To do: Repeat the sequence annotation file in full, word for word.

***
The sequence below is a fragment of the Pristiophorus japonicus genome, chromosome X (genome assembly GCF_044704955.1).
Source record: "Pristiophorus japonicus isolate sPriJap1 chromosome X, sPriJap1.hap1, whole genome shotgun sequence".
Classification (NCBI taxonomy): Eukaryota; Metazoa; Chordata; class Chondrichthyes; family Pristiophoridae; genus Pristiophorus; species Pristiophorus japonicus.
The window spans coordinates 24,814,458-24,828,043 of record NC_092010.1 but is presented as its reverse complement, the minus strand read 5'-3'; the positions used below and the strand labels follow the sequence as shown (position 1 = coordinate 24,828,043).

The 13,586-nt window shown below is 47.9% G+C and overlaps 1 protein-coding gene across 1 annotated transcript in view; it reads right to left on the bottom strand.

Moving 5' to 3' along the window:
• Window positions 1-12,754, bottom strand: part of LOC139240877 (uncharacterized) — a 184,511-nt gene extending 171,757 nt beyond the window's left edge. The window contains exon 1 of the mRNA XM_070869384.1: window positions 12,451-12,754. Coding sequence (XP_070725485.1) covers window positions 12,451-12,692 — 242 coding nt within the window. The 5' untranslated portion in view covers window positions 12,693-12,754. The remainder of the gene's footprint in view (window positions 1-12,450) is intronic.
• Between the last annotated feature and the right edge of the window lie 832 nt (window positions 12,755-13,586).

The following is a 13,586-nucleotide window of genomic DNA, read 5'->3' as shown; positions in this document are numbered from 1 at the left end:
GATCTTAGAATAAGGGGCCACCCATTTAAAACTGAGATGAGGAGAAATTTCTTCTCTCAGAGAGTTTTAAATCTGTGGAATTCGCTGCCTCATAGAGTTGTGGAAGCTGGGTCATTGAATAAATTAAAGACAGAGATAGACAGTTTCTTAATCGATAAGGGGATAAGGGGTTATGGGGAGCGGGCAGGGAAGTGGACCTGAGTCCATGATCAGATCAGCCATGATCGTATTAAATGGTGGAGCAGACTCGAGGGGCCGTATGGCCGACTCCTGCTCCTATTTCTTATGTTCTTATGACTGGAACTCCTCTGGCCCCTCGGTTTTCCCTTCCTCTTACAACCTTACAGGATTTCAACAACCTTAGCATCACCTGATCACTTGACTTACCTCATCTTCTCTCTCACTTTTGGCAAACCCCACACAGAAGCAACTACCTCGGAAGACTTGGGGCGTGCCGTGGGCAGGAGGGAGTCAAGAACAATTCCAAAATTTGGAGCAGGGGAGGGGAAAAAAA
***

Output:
The sequence below is a fragment of the Pristiophorus japonicus genome, chromosome X (genome assembly GCF_044704955.1).
Source record: "Pristiophorus japonicus isolate sPriJap1 chromosome X, sPriJap1.hap1, whole genome shotgun sequence".
Classification (NCBI taxonomy): Eukaryota; Metazoa; Chordata; class Chondrichthyes; family Pristiophoridae; genus Pristiophorus; species Pristiophorus japonicus.
The window spans coordinates 24,814,458-24,828,043 of record NC_092010.1 but is presented as its reverse complement, the minus strand read 5'-3'; the positions used below and the strand labels follow the sequence as shown (position 1 = coordinate 24,828,043).

The 13,586-nt window shown below is 47.9% G+C and overlaps 1 protein-coding gene across 1 annotated transcript in view; it reads right to left on the bottom strand.

Moving 5' to 3' along the window:
• Window positions 1-12,754, bottom strand: part of LOC139240877 (uncharacterized) — a 184,511-nt gene extending 171,757 nt beyond the window's left edge. The window contains exon 1 of the mRNA XM_070869384.1: window positions 12,451-12,754. Coding sequence (XP_070725485.1) covers window positions 12,451-12,692 — 242 coding nt within the window. The 5' untranslated portion in view covers window positions 12,693-12,754. The remainder of the gene's footprint in view (window positions 1-12,450) is intronic.
• Between the last annotated feature and the right edge of the window lie 832 nt (window positions 12,755-13,586).

The following is a 13,586-nucleotide window of genomic DNA, read 5'->3' as shown; positions in this document are numbered from 1 at the left end:
GATCTTAGAATAAGGGGCCACCCATTTAAAACTGAGATGAGGAGAAATTTCTTCTCTCAGAGAGTTTTAAATCTGTGGAATTCGCTGCCTCATAGAGTTGTGGAAGCTGGGTCATTGAATAAATTAAAGACAGAGATAGACAGTTTCTTAATCGATAAGGGGATAAGGGGTTATGGGGAGCGGGCAGGGAAGTGGACCTGAGTCCATGATCAGATCAGCCATGATCGTATTAAATGGTGGAGCAGACTCGAGGGGCCGTATGGCCGACTCCTGCTCCTATTTCTTATGTTCTTATGACTGGAACTCCTCTGGCCCCTCGGTTTTCCCTTCCTCTTACAACCTTACAGGATTTCAACAACCTTAGCATCACCTGATCACTTGACTTACCTCATCTTCTCTCTCACTTTTGGCAAACCCCACACAGAAGCAACTACCTCGGAAGACTTGGGGCGTGCCGTGGGCAGGAGGGAGTCAAGAACAATTCCAAAATTTGGAGCAGGGGAGGGGAAAAAAA